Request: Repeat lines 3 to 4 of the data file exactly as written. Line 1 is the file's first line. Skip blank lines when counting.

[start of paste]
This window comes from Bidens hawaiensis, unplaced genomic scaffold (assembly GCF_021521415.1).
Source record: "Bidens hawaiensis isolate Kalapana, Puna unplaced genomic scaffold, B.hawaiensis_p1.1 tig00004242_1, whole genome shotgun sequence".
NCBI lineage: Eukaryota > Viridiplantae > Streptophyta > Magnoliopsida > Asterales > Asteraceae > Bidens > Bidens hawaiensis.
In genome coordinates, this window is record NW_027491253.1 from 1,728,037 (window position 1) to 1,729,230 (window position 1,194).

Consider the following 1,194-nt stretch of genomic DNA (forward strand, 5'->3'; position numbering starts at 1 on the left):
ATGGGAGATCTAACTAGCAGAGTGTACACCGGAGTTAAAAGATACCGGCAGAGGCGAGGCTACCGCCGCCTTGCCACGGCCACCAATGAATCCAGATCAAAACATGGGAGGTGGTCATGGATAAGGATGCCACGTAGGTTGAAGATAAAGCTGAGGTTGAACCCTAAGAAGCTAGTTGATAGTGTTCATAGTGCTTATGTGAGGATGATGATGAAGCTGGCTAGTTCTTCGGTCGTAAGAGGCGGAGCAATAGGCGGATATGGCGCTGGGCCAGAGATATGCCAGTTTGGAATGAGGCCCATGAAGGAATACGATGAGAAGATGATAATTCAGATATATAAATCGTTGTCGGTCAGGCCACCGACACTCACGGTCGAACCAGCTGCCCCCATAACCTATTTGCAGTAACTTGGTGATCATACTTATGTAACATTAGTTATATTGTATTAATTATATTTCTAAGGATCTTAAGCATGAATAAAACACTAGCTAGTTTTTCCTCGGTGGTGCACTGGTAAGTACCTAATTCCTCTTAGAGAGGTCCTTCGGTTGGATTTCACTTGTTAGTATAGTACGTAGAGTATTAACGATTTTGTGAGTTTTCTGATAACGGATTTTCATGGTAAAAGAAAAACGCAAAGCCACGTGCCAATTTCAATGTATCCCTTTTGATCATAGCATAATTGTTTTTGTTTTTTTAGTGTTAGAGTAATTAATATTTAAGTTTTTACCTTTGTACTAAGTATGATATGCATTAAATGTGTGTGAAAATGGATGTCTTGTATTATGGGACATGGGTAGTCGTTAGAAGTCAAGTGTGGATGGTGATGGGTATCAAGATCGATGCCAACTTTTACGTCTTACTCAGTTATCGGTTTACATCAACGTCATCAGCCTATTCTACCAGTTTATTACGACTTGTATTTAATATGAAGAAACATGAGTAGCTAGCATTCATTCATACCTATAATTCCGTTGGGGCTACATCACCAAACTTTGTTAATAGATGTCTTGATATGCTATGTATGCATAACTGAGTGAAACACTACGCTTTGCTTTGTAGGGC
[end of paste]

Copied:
NCBI lineage: Eukaryota > Viridiplantae > Streptophyta > Magnoliopsida > Asterales > Asteraceae > Bidens > Bidens hawaiensis.
In genome coordinates, this window is record NW_027491253.1 from 1,728,037 (window position 1) to 1,729,230 (window position 1,194).